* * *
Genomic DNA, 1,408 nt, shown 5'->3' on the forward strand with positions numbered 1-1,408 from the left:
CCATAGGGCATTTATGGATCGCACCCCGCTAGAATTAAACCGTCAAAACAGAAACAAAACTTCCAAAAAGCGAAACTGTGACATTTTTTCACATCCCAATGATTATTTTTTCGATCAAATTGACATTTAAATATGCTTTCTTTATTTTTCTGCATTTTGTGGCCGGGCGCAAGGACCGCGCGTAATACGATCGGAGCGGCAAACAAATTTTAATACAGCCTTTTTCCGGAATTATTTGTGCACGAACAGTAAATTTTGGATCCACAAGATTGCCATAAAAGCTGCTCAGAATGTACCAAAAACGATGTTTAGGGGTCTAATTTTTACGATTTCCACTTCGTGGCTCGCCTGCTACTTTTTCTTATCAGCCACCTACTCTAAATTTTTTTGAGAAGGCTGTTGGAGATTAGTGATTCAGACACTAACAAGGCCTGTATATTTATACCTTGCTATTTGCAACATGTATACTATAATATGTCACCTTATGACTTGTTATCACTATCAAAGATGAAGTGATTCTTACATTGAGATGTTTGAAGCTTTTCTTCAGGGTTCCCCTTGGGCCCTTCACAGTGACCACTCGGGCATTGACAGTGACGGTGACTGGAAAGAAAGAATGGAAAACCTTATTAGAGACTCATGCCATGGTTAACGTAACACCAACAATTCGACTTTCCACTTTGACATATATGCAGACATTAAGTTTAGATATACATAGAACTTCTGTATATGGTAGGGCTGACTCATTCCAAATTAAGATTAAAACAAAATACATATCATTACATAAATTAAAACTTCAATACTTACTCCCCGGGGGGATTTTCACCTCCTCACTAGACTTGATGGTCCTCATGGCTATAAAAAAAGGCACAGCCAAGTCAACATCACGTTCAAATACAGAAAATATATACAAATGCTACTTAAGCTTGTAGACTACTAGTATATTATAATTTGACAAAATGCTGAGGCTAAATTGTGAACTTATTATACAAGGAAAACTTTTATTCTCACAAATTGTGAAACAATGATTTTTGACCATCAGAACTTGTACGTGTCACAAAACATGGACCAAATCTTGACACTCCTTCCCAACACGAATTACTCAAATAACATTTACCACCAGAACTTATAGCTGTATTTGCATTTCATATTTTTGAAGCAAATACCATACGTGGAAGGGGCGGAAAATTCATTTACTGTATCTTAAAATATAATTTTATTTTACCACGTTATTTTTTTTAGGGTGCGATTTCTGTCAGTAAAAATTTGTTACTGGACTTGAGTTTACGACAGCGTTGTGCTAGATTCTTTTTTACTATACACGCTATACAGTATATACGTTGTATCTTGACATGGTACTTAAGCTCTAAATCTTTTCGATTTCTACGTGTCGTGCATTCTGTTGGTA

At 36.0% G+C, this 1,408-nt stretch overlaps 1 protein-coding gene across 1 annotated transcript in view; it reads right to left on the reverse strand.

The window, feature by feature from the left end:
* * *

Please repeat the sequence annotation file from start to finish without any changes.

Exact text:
Genomic DNA, 1,408 nt, shown 5'->3' on the forward strand with positions numbered 1-1,408 from the left:
CCATAGGGCATTTATGGATCGCACCCCGCTAGAATTAAACCGTCAAAACAGAAACAAAACTTCCAAAAAGCGAAACTGTGACATTTTTTCACATCCCAATGATTATTTTTTCGATCAAATTGACATTTAAATATGCTTTCTTTATTTTTCTGCATTTTGTGGCCGGGCGCAAGGACCGCGCGTAATACGATCGGAGCGGCAAACAAATTTTAATACAGCCTTTTTCCGGAATTATTTGTGCACGAACAGTAAATTTTGGATCCACAAGATTGCCATAAAAGCTGCTCAGAATGTACCAAAAACGATGTTTAGGGGTCTAATTTTTACGATTTCCACTTCGTGGCTCGCCTGCTACTTTTTCTTATCAGCCACCTACTCTAAATTTTTTTGAGAAGGCTGTTGGAGATTAGTGATTCAGACACTAACAAGGCCTGTATATTTATACCTTGCTATTTGCAACATGTATACTATAATATGTCACCTTATGACTTGTTATCACTATCAAAGATGAAGTGATTCTTACATTGAGATGTTTGAAGCTTTTCTTCAGGGTTCCCCTTGGGCCCTTCACAGTGACCACTCGGGCATTGACAGTGACGGTGACTGGAAAGAAAGAATGGAAAACCTTATTAGAGACTCATGCCATGGTTAACGTAACACCAACAATTCGACTTTCCACTTTGACATATATGCAGACATTAAGTTTAGATATACATAGAACTTCTGTATATGGTAGGGCTGACTCATTCCAAATTAAGATTAAAACAAAATACATATCATTACATAAATTAAAACTTCAATACTTACTCCCCGGGGGGATTTTCACCTCCTCACTAGACTTGATGGTCCTCATGGCTATAAAAAAAGGCACAGCCAAGTCAACATCACGTTCAAATACAGAAAATATATACAAATGCTACTTAAGCTTGTAGACTACTAGTATATTATAATTTGACAAAATGCTGAGGCTAAATTGTGAACTTATTATACAAGGAAAACTTTTATTCTCACAAATTGTGAAACAATGATTTTTGACCATCAGAACTTGTACGTGTCACAAAACATGGACCAAATCTTGACACTCCTTCCCAACACGAATTACTCAAATAACATTTACCACCAGAACTTATAGCTGTATTTGCATTTCATATTTTTGAAGCAAATACCATACGTGGAAGGGGCGGAAAATTCATTTACTGTATCTTAAAATATAATTTTATTTTACCACGTTATTTTTTTTAGGGTGCGATTTCTGTCAGTAAAAATTTGTTACTGGACTTGAGTTTACGACAGCGTTGTGCTAGATTCTTTTTTACTATACACGCTATACAGTATATACGTTGTATCTTGACATGGTACTTAAGCTCTAAATCTTTTCGATTTCTACGTGTCGTGCATTCTGTTGGTA

At 36.0% G+C, this 1,408-nt stretch overlaps 1 protein-coding gene across 1 annotated transcript in view; it reads right to left on the reverse strand.

The window, feature by feature from the left end: